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      Microbial pathogenesis in cystic fibrosis: mucoid Pseudomonas aeruginosa and Burkholderia cepacia.

      Microbiological reviews

      Virulence, etiology, Pseudomonas Infections, Molecular Sequence Data, Humans, Disease Susceptibility, microbiology, complications, Cystic Fibrosis, Burkholderia Infections, Base Sequence, Amino Acid Sequence, metabolism, Alginates

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          Abstract

          Respiratory infections with Pseudomonas aeruginosa and Burkholderia cepacia play a major role in the pathogenesis of cystic fibrosis (CF). This review summarizes the latest advances in understanding host-pathogen interactions in CF with an emphasis on the role and control of conversion to mucoidy in P. aeruginosa, a phenomenon epitomizing the adaptation of this opportunistic pathogen to the chronic chourse of infection in CF, and on the innate resistance to antibiotics of B. cepacia, person-to-person spread, and sometimes rapidly fatal disease caused by this organism. While understanding the mechanism of conversion to mucoidy in P. aeruginosa has progressed to the point where this phenomenon has evolved into a model system for studying bacterial stress response in microbial pathogenesis, the more recent challenge with B. cepacia, which has emerged as a potent bona fide CF pathogen, is discussed in the context of clinical issues, taxonomy, transmission, and potential modes of pathogenicity.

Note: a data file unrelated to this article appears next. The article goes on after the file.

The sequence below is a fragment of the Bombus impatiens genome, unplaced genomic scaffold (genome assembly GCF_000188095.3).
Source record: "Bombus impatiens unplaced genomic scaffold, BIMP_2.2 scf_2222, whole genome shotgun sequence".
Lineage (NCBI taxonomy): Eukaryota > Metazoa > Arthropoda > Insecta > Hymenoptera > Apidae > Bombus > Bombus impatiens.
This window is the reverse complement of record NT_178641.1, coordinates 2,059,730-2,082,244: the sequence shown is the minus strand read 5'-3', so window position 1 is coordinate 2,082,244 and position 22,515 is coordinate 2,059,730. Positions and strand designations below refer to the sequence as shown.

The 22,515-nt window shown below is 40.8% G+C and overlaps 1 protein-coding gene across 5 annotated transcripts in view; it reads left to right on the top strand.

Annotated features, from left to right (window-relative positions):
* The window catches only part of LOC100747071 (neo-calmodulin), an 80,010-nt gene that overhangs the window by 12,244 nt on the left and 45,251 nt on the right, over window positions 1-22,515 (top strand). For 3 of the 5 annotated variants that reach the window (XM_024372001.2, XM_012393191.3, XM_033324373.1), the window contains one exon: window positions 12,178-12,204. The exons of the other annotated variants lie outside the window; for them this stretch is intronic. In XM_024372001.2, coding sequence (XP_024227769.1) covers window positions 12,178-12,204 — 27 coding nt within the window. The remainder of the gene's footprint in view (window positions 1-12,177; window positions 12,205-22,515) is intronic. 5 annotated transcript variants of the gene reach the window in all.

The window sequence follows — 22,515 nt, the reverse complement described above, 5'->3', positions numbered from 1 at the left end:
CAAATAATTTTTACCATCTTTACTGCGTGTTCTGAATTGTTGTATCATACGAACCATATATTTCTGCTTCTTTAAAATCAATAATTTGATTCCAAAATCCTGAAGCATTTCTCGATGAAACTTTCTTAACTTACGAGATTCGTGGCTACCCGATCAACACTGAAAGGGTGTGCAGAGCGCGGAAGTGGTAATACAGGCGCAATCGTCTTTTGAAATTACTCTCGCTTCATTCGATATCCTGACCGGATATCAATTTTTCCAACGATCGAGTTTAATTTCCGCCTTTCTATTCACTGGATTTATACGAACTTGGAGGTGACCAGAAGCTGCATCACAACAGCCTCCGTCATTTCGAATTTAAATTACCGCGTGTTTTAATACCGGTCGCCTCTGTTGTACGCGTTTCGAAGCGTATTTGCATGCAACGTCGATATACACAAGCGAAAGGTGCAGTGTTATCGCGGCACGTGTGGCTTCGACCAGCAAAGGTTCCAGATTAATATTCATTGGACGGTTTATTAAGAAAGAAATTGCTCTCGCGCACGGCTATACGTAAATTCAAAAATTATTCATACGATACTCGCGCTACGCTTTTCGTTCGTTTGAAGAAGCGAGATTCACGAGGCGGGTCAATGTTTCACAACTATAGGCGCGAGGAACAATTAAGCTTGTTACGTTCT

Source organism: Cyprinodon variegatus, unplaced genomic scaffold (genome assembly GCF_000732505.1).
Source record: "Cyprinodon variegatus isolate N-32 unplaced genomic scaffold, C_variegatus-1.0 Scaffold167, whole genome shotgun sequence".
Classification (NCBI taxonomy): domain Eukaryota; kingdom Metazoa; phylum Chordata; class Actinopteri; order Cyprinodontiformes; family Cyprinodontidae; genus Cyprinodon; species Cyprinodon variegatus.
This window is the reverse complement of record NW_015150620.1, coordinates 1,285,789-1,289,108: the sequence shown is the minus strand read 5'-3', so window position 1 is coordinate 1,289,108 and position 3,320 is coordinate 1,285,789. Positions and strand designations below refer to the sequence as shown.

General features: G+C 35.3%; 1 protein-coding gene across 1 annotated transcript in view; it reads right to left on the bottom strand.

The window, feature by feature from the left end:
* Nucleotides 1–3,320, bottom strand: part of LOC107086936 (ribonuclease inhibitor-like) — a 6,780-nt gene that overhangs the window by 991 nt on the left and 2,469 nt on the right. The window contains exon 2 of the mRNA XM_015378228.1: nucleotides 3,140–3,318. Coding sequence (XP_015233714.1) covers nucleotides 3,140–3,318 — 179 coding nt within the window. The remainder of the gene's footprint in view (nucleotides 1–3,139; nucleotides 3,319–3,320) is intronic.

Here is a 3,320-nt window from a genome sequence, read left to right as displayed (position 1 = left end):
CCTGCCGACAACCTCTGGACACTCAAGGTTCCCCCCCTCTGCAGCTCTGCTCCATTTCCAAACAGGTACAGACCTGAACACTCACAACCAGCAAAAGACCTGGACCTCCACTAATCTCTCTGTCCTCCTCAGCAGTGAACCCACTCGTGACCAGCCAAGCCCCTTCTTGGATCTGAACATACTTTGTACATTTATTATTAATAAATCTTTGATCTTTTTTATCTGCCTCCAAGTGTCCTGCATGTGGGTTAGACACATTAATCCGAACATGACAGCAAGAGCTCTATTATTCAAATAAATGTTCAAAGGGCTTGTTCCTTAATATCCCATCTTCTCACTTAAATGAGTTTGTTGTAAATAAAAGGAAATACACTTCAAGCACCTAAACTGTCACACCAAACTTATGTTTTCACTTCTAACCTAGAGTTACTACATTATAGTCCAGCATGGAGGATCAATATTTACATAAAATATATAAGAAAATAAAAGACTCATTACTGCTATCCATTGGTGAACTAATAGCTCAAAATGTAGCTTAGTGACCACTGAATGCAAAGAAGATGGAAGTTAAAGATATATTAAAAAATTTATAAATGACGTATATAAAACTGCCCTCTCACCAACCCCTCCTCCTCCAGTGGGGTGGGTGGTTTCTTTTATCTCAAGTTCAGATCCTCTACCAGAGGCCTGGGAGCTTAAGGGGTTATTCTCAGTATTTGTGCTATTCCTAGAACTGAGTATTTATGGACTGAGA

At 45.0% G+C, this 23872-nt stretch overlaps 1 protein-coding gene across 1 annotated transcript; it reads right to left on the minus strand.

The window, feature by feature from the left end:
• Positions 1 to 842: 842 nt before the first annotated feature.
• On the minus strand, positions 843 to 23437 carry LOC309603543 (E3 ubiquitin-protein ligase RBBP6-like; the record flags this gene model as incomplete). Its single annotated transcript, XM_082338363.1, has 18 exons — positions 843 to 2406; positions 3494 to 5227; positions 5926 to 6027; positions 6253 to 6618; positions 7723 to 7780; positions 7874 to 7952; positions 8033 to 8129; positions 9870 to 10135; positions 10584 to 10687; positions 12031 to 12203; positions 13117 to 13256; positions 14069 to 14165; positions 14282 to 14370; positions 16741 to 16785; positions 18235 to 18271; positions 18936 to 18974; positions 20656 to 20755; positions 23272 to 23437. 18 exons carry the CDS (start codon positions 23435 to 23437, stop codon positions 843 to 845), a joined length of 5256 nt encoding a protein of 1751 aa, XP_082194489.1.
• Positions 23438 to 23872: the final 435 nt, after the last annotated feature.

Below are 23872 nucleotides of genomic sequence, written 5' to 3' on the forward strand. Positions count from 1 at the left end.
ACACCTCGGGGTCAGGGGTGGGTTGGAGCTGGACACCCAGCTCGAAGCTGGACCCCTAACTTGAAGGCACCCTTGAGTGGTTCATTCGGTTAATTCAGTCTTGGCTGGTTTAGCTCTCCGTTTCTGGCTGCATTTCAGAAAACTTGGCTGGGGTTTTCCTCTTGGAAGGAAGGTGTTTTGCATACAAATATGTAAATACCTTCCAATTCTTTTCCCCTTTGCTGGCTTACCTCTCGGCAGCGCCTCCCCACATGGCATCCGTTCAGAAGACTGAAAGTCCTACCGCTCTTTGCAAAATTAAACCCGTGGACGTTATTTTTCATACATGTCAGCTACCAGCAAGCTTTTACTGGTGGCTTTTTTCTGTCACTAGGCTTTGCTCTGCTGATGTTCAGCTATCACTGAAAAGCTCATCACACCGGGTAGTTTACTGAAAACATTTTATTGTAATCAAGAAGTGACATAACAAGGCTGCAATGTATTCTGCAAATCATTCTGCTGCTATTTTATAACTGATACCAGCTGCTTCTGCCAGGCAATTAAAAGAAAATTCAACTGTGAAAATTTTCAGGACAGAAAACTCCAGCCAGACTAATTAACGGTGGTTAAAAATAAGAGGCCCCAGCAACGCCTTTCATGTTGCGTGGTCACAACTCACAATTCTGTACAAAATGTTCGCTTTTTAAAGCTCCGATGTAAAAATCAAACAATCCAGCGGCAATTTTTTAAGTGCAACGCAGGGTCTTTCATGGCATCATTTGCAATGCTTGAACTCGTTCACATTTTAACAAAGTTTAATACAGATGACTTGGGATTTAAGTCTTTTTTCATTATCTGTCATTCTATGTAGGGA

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          239456
          8840786

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